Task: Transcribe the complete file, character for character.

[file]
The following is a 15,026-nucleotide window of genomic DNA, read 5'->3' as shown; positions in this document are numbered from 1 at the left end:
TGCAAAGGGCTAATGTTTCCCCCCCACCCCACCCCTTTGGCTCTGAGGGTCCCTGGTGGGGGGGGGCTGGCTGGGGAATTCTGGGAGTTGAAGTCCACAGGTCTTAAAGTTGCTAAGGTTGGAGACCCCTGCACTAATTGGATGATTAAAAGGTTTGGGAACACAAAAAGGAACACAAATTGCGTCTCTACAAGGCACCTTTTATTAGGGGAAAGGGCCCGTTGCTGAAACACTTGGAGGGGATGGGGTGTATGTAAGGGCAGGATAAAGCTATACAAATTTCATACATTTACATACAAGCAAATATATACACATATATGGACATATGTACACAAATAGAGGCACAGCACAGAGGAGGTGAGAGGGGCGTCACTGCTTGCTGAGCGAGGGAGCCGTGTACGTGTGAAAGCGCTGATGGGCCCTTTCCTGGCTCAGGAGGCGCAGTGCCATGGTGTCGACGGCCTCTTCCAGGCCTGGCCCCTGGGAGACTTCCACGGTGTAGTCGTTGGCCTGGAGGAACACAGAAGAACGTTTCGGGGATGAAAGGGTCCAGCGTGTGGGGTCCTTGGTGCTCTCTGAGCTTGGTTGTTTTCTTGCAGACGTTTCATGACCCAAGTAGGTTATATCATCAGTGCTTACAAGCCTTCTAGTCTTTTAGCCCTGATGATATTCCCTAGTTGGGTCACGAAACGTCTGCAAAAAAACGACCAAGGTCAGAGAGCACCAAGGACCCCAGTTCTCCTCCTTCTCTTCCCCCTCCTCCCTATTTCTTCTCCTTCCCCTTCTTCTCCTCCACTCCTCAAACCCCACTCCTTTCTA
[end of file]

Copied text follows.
The following is a 15,026-nucleotide window of genomic DNA, read 5'->3' as shown; positions in this document are numbered from 1 at the left end:
TGCAAAGGGCTAATGTTTCCCCCCCACCCCACCCCTTTGGCTCTGAGGGTCCCTGGTGGGGGGGGGCTGGCTGGGGAATTCTGGGAGTTGAAGTCCACAGGTCTTAAAGTTGCTAAGGTTGGAGACCCCTGCACTAATTGGATGATTAAAAGGTTTGGGAACACAAAAAGGAACACAAATTGCGTCTCTACAAGGCACCTTTTATTAGGGGAAAGGGCCCGTTGCTGAAACACTTGGAGGGGATGGGGTGTATGTAAGGGCAGGATAAAGCTATACAAATTTCATACATTTACATACAAGCAAATATATACACATATATGGACATATGTACACAAATAGAGGCACAGCACAGAGGAGGTGAGAGGGGCGTCACTGCTTGCTGAGCGAGGGAGCCGTGTACGTGTGAAAGCGCTGATGGGCCCTTTCCTGGCTCAGGAGGCGCAGTGCCATGGTGTCGACGGCCTCTTCCAGGCCTGGCCCCTGGGAGACTTCCACGGTGTAGTCGTTGGCCTGGAGGAACACAGAAGAACGTTTCGGGGATGAAAGGGTCCAGCGTGTGGGGTCCTTGGTGCTCTCTGAGCTTGGTTGTTTTCTTGCAGACGTTTCATGACCCAAGTAGGTTATATCATCAGTGCTTACAAGCCTTCTAGTCTTTTAGCCCTGATGATATTCCCTAGTTGGGTCACGAAACGTCTGCAAAAAAACGACCAAGGTCAGAGAGCACCAAGGACCCCAGTTCTCCTCCTTCTCTTCCCCCTCCTCCCTATTTCTTCTCCTTCCCCTTCTTCTCCTCCACTCCTCAAACCCCACTCCTTTCTA